North American B-25
For these Marines, 25 B-25C-20 and 25 B-25C-25 bombers were redesignated PBJ-lC when delivered in February/April 1943, while 49 B-25D-20, 25 B-25D-25, and 78 B-25D-30s delivered from June 1943 to February 1944 became the PBJ-1D in the Marines. Instead of the belly turret, a retractable APS-3 radar scanner was added, although another modification mounted the radar in the nose. They were followed by one B-25G-5, 248 B-25Hs (which had the radar on the right wingtip), and 255 B-25Js with PBJ-1G,-1H, and -1J designations by June 1945. One PBJ-1H made experimental deck landings and takeoffs from the carrier, Shangri-La, on November 15, 1944.
The Mitchell in Allied Forces
Beginning in March 1942, 128 B-25Cs started from Florida to be delivered by air through Africa and Iran. Four were lost on the way, but 103 arrived by the end of 1942, and Russian pilots flew 124 from Tehran in 1942- 43. They first served the 37th Bomber Air Regiment (BAP) in summer 1942, which, joined by the 16th and 125th BAP, became the 222nd DBAD (Long-range Bomber Division) on September 29, 1942. This division’s combat success with B-25Cs earned it the title of 4th Guards BAD-DD in March 1943.
Another 733 Mitchells arrived in Russia via the Alaska-Siberia route, including B-25C-5/25, B-25D-20/25, B-25DP (Soviet term for B-25D-30/35), and B-25J models. Two more Guards divisions, the 14th and 15th, were added to the long-range bomber force (ADD) in 1944, and the Baltic Fleet’s reconnaissance regiment, the 15th OMRAP, also used Mitchells. A single B-25G arrived in September 1943, but after testing, its cannon was removed and it became a transport for the Northern Fleet’s reconnaissance regiment. The VVS also acquired a dozen B-25s landed by the 77th Bomb Squadron in Kamchatka from September 1943 to July 1945.
The Royal Air Force mainly used the B-25 to attack German-occupied Europe from the United Kingdom in 1943-44. Deliveries began in May 1942 with 23 B-25Bs, named the Mitchell I. Three were flown to Britain for tests, one stayed in Canada, one crashed before delivery, and the rest served the operational training unit at Nassau, in the Bahamas.
Five B-25Cs flown from Florida to India for Dutch airmen in April 1942 eventually became, with their crews, part of an RAF recon squadron there, but the first RAF Mitchells in combat were 68 B-25Cs flown across the North Atlantic in July-August 1942. Named the Mitchell II, they were issued to No. 98 and No. 180 squadrons in September, and flew their first combat mission on January 22, 1943.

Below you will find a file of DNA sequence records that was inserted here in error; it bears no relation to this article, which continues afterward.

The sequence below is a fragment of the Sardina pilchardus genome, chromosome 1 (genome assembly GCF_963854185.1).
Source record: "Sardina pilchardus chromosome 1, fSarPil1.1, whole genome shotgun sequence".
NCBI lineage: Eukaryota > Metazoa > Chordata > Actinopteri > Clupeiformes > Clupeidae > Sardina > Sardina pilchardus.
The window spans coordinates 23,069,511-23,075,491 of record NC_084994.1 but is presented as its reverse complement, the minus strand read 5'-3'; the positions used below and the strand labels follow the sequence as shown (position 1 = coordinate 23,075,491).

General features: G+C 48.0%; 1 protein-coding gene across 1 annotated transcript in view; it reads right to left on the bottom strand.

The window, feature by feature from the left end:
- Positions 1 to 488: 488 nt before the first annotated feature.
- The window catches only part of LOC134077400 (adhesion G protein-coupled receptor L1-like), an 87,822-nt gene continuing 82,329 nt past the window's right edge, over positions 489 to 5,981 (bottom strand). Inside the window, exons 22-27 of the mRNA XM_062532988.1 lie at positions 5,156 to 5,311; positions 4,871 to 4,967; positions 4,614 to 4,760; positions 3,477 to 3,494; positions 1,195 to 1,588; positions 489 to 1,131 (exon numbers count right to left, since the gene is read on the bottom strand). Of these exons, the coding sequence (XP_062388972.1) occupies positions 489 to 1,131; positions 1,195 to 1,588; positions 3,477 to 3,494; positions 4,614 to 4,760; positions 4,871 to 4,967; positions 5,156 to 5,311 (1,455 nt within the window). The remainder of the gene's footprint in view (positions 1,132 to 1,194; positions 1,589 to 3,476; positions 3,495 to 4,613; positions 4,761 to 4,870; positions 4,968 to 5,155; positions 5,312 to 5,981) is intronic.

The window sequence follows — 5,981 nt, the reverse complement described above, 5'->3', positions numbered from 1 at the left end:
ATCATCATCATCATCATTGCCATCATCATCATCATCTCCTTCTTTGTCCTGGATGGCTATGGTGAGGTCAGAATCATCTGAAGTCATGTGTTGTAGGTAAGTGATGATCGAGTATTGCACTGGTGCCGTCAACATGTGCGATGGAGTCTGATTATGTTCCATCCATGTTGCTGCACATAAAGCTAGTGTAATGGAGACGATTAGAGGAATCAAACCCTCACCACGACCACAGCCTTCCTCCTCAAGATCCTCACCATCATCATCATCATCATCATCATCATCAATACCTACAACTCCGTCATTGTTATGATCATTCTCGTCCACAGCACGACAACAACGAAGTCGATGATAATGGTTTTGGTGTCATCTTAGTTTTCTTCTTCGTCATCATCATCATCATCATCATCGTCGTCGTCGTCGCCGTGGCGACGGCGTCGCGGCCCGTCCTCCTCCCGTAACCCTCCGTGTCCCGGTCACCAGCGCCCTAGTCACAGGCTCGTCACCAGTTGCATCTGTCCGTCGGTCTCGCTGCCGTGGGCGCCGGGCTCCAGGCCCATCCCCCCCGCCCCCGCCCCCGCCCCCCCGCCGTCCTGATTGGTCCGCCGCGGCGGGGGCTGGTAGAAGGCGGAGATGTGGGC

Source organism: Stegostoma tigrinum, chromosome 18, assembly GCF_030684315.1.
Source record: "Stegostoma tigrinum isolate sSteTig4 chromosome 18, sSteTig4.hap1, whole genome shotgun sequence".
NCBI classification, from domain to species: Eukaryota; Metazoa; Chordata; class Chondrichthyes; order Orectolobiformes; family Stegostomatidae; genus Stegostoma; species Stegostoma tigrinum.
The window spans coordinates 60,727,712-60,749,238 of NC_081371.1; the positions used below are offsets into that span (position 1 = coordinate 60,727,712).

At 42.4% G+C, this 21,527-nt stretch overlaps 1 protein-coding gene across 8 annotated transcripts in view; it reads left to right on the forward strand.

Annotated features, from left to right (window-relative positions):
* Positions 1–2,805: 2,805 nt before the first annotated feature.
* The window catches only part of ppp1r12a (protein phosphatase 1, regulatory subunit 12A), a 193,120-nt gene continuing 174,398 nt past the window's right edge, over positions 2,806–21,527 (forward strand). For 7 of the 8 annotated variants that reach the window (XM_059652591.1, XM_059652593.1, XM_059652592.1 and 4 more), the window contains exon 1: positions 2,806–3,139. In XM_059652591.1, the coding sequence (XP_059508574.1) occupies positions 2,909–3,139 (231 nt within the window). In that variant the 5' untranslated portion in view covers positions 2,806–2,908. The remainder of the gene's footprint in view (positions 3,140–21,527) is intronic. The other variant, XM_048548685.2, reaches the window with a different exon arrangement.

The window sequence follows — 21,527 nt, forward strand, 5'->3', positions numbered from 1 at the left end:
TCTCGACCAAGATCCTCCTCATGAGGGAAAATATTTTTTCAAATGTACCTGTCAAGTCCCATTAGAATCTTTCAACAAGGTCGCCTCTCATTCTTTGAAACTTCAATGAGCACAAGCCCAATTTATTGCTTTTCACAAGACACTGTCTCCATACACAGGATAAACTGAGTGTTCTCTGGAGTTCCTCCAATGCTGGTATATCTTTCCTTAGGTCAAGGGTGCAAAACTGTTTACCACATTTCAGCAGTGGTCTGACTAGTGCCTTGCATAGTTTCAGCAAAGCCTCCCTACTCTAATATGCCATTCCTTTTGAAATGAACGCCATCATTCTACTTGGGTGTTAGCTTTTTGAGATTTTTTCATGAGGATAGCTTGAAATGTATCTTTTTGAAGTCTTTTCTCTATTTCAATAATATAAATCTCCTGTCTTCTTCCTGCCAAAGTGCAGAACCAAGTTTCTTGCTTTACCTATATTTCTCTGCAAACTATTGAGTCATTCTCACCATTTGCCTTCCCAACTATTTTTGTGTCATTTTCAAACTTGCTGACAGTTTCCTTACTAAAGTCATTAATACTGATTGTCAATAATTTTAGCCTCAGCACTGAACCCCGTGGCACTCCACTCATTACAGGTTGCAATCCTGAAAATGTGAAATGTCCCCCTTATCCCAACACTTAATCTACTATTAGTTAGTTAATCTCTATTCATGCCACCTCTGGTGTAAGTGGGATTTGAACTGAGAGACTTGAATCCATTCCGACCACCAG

As deliveries increased in 1943, the RAF converted three more squadrons, No. 226, 305, and 320 (Dutch Navy pilots), to the Mitchell II, including both the B-25C and
B-25D. Replenishments after August 1944 were of the Mitchell III (B-25J) model. By the time Lend-lease deliveries were completed in April 1945, the RAF had been allocated 23 B-25B, 162 B-25C, 285 B-25D, two B-25G, and 266 B-25J models; 738 aircraft, less those lost in transit.
The Netherlands East Indies squadron (No. 18) operating with the Australian Air Force (RAAF) replenished its original 18 B-25Cs with eight B-25C-15s in April 1943, followed by 34 B-25D and 39 B-24J Mitchells by June 1945. The RAAF received 30 B-25D and 20 B-25J bombers for No. 2 Squadron from January 1944 to August 1945.
An operational training unit with 15 B-25Ds was set up in 1943 for Chinese airmen in India, but about 120 B-25H and Js were not delivered to China itself until 1945. Canada received 13 B-25D-20/25, 55 B-25D-30/35, and 83 B-25J models during the war, and Brazil got six B-25Bs in 1942 and 21 B-25Js in 1944.
The war’s end also finished AAF B-25’s combat career, and their place in this book, but for many years they were flown around the U.S. in both civil and military work. Dutch bombers opposed Indonesian independence and Chinese Mitchells fought in the civil war until 1949. Canada and eight Latin American countries were supplied with many war-surplus B-25Js in 1947-52.
In 1950/53, the USAF converted B-25Js to new training configurations: the TB-25K to TB-25N models prolonging the Mitchell’s service life until 1960. Thousands of memories were left behind by the B-25, from the Tokyo raid to a spectacular crash into the world’s tallest skyscraper, the Empire State Building, on July 28, 1945. Building damage was limited.